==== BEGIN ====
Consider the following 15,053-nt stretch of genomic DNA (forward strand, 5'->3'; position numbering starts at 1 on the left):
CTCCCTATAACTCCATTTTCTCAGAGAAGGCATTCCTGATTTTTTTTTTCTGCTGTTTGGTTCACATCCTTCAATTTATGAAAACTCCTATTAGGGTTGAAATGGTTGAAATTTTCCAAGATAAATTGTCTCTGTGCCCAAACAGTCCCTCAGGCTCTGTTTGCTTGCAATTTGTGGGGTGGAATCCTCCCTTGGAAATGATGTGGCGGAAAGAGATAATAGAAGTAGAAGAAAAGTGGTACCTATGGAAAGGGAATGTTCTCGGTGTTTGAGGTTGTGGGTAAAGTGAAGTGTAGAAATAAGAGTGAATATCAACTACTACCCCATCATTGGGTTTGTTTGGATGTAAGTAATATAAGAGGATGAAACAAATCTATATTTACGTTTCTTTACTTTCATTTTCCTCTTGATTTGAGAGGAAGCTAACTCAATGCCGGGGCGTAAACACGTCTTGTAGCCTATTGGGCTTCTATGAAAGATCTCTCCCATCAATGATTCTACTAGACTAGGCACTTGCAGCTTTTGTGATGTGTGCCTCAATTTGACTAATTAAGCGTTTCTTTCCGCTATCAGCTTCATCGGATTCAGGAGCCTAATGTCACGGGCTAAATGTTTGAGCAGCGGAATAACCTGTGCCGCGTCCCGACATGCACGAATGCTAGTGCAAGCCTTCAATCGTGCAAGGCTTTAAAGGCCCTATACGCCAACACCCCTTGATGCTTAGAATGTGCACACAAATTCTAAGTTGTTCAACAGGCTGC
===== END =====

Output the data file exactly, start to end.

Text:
Consider the following 15,053-nt stretch of genomic DNA (forward strand, 5'->3'; position numbering starts at 1 on the left):
CTCCCTATAACTCCATTTTCTCAGAGAAGGCATTCCTGATTTTTTTTTTCTGCTGTTTGGTTCACATCCTTCAATTTATGAAAACTCCTATTAGGGTTGAAATGGTTGAAATTTTCCAAGATAAATTGTCTCTGTGCCCAAACAGTCCCTCAGGCTCTGTTTGCTTGCAATTTGTGGGGTGGAATCCTCCCTTGGAAATGATGTGGCGGAAAGAGATAATAGAAGTAGAAGAAAAGTGGTACCTATGGAAAGGGAATGTTCTCGGTGTTTGAGGTTGTGGGTAAAGTGAAGTGTAGAAATAAGAGTGAATATCAACTACTACCCCATCATTGGGTTTGTTTGGATGTAAGTAATATAAGAGGATGAAACAAATCTATATTTACGTTTCTTTACTTTCATTTTCCTCTTGATTTGAGAGGAAGCTAACTCAATGCCGGGGCGTAAACACGTCTTGTAGCCTATTGGGCTTCTATGAAAGATCTCTCCCATCAATGATTCTACTAGACTAGGCACTTGCAGCTTTTGTGATGTGTGCCTCAATTTGACTAATTAAGCGTTTCTTTCCGCTATCAGCTTCATCGGATTCAGGAGCCTAATGTCACGGGCTAAATGTTTGAGCAGCGGAATAACCTGTGCCGCGTCCCGACATGCACGAATGCTAGTGCAAGCCTTCAATCGTGCAAGGCTTTAAAGGCCCTATACGCCAACACCCCTTGATGCTTAGAATGTGCACACAAATTCTAAGTTGTTCAACAGGCTGC